I’ve never been comfortable with real men

I never played football as a boy. I wrote poetry on Saturday afternoons. I wore pastel-coloured clothes and I had long hair

Michael Harding at Lough Allen, Co Leitrim. Photograph: Brian Farrell

Michael Harding at Lough Allen, Co Leitrim. Photograph: Brian Farrell


Last weekend I was in an exclusive Dublin nightclub where real men talk to real men, and women hang on; a very masculine world, and a place I associate with celebrities or people who long to be celebrities.

I clung to the bar and drank shots of vodka until my eyes were out on sticks and I hoped that the glory of real men might reflect on me too.

By dawn I was stretched on a sofa in the lobby of some hotel, as my new friends continued to drink. I didn’t know where I was, but I felt safe enough. I did my share of all-night drinking in the old days, burning up that sour machismo residue that lingers in a man’s gut when he feels rejected.

Back then we drank until the girls in the high heels began to cry and real men began to think of rashers and sausages in the Manhattan; a cafe that used to stay open all night like a clinic for damaged egos, healing the broken revellers with big pots of tea and ferocious breakfasts.

But I have never been comfortable with the idea of real men. I never played football as a boy. I wrote poetry on Saturday afternoons. I wore pastel-coloured clothes when I could get them. In summer I’d wear shorts, and sleeveless T-shirts, and I had long hair.

Dress in Venice
As a student I went to Venice, and I was on a train one day when I felt that the other passengers were watching me. Perhaps I was showing too much flesh or didn’t look masculine enough. Perhaps I might have been less conspicuous if I had been wearing leather trousers and a white shirt, like boys I had seen scooting around the piazzas in the late afternoons, displaying themselves like buzzing bees to girls who sat on walls and dangled their sandals.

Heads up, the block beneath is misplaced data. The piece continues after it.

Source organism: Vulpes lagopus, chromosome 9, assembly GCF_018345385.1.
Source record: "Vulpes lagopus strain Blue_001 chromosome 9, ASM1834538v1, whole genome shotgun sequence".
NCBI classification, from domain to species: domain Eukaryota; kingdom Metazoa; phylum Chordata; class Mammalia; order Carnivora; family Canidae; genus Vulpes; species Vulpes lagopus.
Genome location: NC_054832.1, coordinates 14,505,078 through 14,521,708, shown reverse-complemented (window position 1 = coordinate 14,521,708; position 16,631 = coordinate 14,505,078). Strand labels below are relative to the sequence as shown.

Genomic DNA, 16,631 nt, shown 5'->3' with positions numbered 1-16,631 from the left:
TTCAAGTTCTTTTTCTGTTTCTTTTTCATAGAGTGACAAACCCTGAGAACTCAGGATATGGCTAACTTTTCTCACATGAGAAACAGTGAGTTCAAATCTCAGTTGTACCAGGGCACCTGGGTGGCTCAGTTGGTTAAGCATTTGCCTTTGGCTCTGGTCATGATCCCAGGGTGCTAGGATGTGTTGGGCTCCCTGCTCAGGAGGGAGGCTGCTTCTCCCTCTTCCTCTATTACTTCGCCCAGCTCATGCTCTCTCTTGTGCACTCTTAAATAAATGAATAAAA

I was bored in the heat of Venice, with its flaking walls and cool marble floors beneath my bare feet. So I decided to visit the mountains up north. I sat in my short trousers and yellow vest with a rucksack on my back, as other passengers boarded the train. I guessed they were peasants; all the men wore dark suits and the women were wrapped in blue dresses and cheap anoraks. It struck me that poor people must be the same everywhere. They don’t embrace the sun. Although, even from the beginning, I felt they were taking a bit too much interest in me and my rucksack.

The thought occurred to me that perhaps these poor unwashed people think I am an American, in my state of undress, and if I left the rucksack aside they might go through it when I was at the toilet and steal my money, or all my other coloured vests. So I sat with the bag strapped to my back for the entire journey, and leaned forward; a painful position for four hours on a train.

Poor and unruly Italy
Italy at the time was poor and unruly. Middle-class students like me had always been advised in our sheltered cocoons of Irish adolescence to stay away from people who were rough – although we were happy to take advantage of poor countries such as Greece or Italy during summer holidays, as we lay on beaches and talked poetry, and lived on bread, tomatoes and olive oil.

The sun stopped shining, and the train carriage became extremely cold. I could see freezing fog on the distant mountains and I realised why they had been staring at me since Venice. We were in the mountains and I was dressed for a beach.

There was an old lady opposite me with a tobacco-coloured face, a tiny mouth and no earlobes. She had waxy black hair parted at the centre and bunned fiercely at the nape of her neck. Her hands were gnarled like the twists of a whitethorn bush, and she grinned at me as if she considered eating me.

Eventually she leaned towards me and put her withered hand on my bare shoulder, and I could see that her brown eyes were not sneering. She was concerned about something.

She had a cheap string bag stuffed with useless things, and from the bottom of it she dug out another anorak. A cheap, poor man’s anorak, that reeked of masculine sweat. But she insisted I put it around my shoulders. I did.

And eventually I let go of the rucksack altogether, and I wore the anorak as far as Tisoi, where Dante is revered, and I thanked her, because I was very glad of it.

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